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I-Spot a friendly workplace for the visually impaired

I-Spot is a sustainably sourced teashop that aims to create a friendly workplace for the visually impaired. This project brings social attention to those who live differently and aims to correct misconceptions about them and their capabilities. By integrating disabled people into our everyday lives, we can change the perceptions and see that these people have talents to offer.


People lack an understanding of how visually impaired people live in this complicated world. As a result, a substantial portion of people has negative misconceptions.

In 2009, the employment rate of people with disabilities in the United States was 19.2%, compared to 64.5% for those without a disability.  Partially and fully-blind adults are often passed over when it comes to employment. Employers worry the visually challenged can’t do the work, or that they’ll fall and expose the businesses to liability.  However, these people can do a number of jobs, from office work to handling heavy machinery; often with the help of technology, software, and training geared to their needs.

This project aims at three key points: shifting social bias through job opportunities, creating a workplace where visually impaired employees feel equal, and creating an environment where people can interact with each other reducing social bias.

744 E 3rd St. Art District DTLA


The linear layout follows the idea of fewer barriers, allowing both customers and employees to have better accessibility to experience this space, and each other.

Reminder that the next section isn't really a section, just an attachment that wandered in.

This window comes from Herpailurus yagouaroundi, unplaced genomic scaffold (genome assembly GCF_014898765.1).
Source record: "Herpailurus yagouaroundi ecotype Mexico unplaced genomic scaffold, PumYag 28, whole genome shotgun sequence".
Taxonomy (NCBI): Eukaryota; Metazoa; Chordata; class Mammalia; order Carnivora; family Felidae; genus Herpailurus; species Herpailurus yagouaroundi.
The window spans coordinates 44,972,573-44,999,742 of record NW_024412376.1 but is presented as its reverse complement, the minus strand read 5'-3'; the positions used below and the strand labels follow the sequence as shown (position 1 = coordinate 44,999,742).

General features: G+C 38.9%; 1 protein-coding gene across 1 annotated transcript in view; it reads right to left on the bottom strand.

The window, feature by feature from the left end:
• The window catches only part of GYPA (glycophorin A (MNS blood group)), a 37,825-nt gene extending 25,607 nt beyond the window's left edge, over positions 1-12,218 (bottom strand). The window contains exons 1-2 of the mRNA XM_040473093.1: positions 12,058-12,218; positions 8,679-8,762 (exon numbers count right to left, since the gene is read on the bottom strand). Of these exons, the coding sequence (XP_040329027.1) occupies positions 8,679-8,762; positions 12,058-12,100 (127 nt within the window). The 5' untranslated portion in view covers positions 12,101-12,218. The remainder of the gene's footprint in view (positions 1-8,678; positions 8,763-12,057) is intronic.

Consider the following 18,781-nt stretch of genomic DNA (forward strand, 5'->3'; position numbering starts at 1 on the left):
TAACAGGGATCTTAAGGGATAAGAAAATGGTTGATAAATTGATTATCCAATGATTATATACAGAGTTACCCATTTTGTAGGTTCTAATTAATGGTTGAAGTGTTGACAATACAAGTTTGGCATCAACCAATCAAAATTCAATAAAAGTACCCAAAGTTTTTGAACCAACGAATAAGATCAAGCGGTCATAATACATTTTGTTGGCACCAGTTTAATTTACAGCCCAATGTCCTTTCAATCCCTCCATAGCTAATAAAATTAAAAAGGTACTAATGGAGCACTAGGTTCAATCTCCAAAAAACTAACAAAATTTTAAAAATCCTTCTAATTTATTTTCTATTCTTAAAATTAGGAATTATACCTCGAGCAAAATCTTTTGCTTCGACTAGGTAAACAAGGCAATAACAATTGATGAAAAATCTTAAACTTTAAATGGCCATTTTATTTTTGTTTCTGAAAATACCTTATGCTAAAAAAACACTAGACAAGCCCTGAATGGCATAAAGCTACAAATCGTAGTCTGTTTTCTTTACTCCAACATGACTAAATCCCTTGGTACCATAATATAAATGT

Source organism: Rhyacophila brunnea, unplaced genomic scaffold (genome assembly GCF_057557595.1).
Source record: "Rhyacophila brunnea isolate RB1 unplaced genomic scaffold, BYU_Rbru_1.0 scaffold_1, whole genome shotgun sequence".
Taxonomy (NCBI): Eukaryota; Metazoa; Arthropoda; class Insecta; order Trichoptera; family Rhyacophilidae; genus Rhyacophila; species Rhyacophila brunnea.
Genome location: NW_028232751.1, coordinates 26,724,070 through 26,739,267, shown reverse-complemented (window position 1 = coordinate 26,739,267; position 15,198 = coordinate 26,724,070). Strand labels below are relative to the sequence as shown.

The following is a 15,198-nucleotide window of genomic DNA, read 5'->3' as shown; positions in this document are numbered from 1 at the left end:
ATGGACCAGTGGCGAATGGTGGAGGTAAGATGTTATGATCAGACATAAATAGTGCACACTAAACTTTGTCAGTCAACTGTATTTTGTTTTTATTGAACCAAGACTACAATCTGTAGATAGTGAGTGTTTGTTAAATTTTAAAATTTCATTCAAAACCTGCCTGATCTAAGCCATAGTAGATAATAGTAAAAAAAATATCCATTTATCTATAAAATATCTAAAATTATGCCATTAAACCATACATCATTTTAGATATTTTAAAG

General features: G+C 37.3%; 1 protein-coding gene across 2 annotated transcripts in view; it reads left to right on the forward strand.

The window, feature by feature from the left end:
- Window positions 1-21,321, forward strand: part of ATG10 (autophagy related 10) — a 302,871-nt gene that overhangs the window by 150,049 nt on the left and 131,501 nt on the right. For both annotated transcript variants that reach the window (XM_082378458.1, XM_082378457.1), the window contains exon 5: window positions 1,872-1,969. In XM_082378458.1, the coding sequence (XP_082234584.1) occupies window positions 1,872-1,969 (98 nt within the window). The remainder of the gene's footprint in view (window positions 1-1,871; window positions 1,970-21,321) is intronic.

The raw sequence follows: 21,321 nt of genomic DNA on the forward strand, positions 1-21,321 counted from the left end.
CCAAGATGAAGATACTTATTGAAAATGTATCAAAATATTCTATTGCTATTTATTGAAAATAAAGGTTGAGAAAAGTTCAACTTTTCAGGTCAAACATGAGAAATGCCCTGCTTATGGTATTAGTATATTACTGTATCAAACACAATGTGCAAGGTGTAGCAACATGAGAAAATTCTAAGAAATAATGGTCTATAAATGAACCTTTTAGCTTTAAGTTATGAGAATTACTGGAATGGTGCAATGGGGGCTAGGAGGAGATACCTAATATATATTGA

The inside of the tea shop has a modular workstation. There is a single unit, and two units combined to create one double unit. This double configuration can be extended by adding seating in the middle. 

The resulting setup and simplified workplace allow employees to get better workflow control. Different variations can be installed in other places and serve multiple purposes - customization is key.


The linear layout is able to fit various situations such as individual workflow, group work, and communicating with customers. And, specifically, employees with visual impairment can reach any work position and make adjustments easily.


One side of the workstation attaches to the entrance, and the open window allows the employee to take walk-up orders.

A tactile menu is mounted on the side of the window. Customers can submit their orders by pushing the bell to notify the employee of their selection. 


A visual/tactile menu is located on the front counter. Customers, with or without vision problems, can read it for ordering. Behind the counter, braille labels are placed on all equipment, such as tea containers, cups, and dishes, to help employees recognize what they need. Labels combine print with braille, for access to all.


One side of the wall uses natural and recyclable materials with distinctive finishes to create a tactile sensation. Also, acoustic materials are placed in a dimensional way: cardboard tubes on the wall, polyester acoustic panels hanging from the ceiling, and PET acoustic panels attached to the seats. This strategy reduces the indoor noise level to bring less disruption to employees and patrons.

Metal foldable tables are installed on the wall, allowing customers to enjoy their beverages, and are also at wheelchair height for those that need them.

Recyclable PET plastic acoustic Panels

Granite stone

Polyester Acoustic Panels


Cardboard tube


The illuminated tactile pavers navigate customers to tables and restrooms. They also, bring a social awareness to the needs of the visually impaired.

Each seat has an occupied button on the side. The weight of a customer gives pressure to the seat, moving the button into a down position, so employees can read seat occupancy by touching the surface.

Tea tables can be pulled to the side for easy, thorough cleaning.

One spot where everyone is equal.
One spot where everyone can find a place.
One spot where everyone can be embraced...
One spot is I-Spot.

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